How to stay active with arthritis
Developing arthritis at 22-years of age was something semi-professional basketball player Claran Burns never even considered.
The high-level basket ball player had played sport competitively since he was 10 years old, so when he was diagnosed with arthritis and unable to continue his career playing for the Republic of Ireland, he was devastated.
Burns’ plight is something many athletes face at some point in their lives. Leading an intensely active lifestyle soon takes its toll on a human body and many find their careers are curtailed prematurely as a result.
Arthritis Research UK has now launched a research programme looking into ways of prolonging the health and effectiveness of joints.
Prof Alan Silman, medical director of the charity said: “We need to know how to achieve a balance between exercise that is good and exercise that is harmful. In general, using your joints is good because cartilage and bone need the stimulus of exercise. Even a little bit of damage is okay because it will repair, but when damage is outweighing the repair mechanism, then it becomes something else.”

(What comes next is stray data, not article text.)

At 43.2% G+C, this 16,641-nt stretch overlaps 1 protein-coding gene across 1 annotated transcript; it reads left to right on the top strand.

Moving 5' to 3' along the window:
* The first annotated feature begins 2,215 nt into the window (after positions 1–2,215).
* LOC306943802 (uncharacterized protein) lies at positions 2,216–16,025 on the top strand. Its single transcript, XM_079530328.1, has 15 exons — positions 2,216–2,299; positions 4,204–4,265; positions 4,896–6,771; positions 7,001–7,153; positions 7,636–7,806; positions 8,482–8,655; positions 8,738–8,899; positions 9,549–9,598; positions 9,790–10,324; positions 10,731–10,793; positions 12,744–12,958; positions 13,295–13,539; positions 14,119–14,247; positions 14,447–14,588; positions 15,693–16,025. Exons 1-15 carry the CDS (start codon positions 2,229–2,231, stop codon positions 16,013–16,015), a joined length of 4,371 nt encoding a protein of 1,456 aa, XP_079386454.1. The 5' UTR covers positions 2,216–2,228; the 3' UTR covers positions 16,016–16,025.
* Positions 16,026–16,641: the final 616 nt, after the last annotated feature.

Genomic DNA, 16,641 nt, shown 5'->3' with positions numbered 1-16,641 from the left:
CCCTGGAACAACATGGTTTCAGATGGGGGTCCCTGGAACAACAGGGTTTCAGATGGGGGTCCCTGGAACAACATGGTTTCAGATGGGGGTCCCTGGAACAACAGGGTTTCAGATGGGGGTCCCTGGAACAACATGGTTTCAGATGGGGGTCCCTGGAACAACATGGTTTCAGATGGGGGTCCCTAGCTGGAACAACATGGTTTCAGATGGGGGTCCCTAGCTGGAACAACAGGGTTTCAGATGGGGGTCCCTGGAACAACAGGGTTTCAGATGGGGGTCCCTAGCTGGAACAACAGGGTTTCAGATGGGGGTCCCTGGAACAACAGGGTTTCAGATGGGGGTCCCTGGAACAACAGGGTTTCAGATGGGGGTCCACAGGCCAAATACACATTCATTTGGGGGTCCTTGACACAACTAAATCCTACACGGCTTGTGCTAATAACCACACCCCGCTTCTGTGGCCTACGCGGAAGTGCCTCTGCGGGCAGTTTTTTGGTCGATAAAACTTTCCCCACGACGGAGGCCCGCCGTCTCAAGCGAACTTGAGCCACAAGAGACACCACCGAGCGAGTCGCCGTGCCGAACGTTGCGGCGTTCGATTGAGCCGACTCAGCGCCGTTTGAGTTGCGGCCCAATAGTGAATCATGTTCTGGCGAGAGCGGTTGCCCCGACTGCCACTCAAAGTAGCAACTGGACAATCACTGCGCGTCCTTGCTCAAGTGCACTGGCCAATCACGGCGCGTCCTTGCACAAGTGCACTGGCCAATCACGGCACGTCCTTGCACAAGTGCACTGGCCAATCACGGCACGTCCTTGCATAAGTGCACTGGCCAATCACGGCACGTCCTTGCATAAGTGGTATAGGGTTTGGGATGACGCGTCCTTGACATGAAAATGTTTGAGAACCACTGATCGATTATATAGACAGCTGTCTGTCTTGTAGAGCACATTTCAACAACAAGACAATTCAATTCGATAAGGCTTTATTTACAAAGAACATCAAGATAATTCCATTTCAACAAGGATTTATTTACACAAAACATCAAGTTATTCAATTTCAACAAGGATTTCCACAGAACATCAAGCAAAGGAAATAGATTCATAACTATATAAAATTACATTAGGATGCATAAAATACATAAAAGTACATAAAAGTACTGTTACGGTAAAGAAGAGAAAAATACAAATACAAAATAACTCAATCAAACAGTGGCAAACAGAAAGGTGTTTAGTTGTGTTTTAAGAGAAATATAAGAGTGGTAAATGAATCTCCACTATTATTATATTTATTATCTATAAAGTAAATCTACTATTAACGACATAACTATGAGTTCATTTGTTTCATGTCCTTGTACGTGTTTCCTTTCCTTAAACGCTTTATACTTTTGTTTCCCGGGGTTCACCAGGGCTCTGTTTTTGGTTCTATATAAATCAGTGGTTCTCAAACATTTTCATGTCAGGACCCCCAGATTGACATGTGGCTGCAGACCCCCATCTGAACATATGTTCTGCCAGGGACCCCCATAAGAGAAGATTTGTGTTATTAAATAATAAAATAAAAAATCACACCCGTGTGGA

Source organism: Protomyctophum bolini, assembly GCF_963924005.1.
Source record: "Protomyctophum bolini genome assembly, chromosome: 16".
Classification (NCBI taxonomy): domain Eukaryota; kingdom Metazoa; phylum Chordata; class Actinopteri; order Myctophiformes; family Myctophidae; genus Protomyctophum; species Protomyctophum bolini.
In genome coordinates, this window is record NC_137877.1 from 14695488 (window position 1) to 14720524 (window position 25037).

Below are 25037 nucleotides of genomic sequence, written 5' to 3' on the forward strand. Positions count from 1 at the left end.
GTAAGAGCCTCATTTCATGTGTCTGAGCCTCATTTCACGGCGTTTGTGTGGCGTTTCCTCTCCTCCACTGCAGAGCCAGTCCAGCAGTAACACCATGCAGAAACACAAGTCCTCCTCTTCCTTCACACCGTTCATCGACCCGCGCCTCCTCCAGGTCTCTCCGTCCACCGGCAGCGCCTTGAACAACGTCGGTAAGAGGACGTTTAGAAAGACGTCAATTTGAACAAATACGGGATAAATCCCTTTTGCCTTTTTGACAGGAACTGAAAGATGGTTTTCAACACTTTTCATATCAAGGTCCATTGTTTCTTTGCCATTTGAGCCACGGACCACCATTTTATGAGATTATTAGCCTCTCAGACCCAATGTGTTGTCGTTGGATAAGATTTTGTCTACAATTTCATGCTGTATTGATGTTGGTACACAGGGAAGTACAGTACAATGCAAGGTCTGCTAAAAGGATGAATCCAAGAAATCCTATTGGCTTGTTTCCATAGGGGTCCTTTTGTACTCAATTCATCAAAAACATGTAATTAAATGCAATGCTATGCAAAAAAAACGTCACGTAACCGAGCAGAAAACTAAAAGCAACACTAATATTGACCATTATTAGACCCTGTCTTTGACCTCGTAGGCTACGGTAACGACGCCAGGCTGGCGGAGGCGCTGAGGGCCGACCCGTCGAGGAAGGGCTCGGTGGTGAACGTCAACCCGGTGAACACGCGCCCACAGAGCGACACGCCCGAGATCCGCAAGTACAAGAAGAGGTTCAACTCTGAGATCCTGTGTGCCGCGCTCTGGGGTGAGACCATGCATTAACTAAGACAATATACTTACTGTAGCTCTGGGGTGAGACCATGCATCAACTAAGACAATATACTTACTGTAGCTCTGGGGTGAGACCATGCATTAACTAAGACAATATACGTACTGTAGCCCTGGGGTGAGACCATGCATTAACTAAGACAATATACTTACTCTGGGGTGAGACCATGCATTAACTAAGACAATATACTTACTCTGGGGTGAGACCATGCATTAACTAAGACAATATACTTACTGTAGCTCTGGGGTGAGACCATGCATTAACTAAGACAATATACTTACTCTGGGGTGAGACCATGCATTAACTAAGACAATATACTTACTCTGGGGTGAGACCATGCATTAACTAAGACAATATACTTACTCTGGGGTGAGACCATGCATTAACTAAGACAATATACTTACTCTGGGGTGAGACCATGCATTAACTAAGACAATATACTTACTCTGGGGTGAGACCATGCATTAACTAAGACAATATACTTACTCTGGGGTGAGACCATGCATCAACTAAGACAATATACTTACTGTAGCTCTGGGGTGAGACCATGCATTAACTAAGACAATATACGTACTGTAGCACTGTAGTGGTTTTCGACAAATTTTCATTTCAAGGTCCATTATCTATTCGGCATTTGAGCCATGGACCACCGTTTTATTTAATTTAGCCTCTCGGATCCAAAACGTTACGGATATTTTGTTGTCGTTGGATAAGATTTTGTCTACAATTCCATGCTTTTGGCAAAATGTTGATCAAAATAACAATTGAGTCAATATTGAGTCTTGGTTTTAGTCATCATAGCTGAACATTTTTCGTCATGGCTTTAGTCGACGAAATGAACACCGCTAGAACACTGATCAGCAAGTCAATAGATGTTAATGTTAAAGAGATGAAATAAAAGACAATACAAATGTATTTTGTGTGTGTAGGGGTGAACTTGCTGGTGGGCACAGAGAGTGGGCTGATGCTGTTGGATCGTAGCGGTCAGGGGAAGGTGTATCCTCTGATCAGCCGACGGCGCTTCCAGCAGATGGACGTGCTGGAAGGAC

Experts believe there are ways to exercise that will reduce the risk of osteoarthritis, which effects nine million people in the UK and causes pain, stiffness and impaired mobility. Opting for low-impact activities such as cycling, walking and swimming is a sensible move as it puts the least strain on joints and can result in weight loss.
Carrying less weight is another way of reducing the risk and experts suggest keeping moderately active throughout the day if possible. Tips include walking to work, taking a walk at break and using the toilet upstairs to squeeze in extra bouts of activity for those working in an office.
Therapies such as physiotherapy and alternative rosehip therapy are also recommended, and both have been used to help basketball player Claran.
Warming up and cooling down before and after exercise is crucial for joint care.
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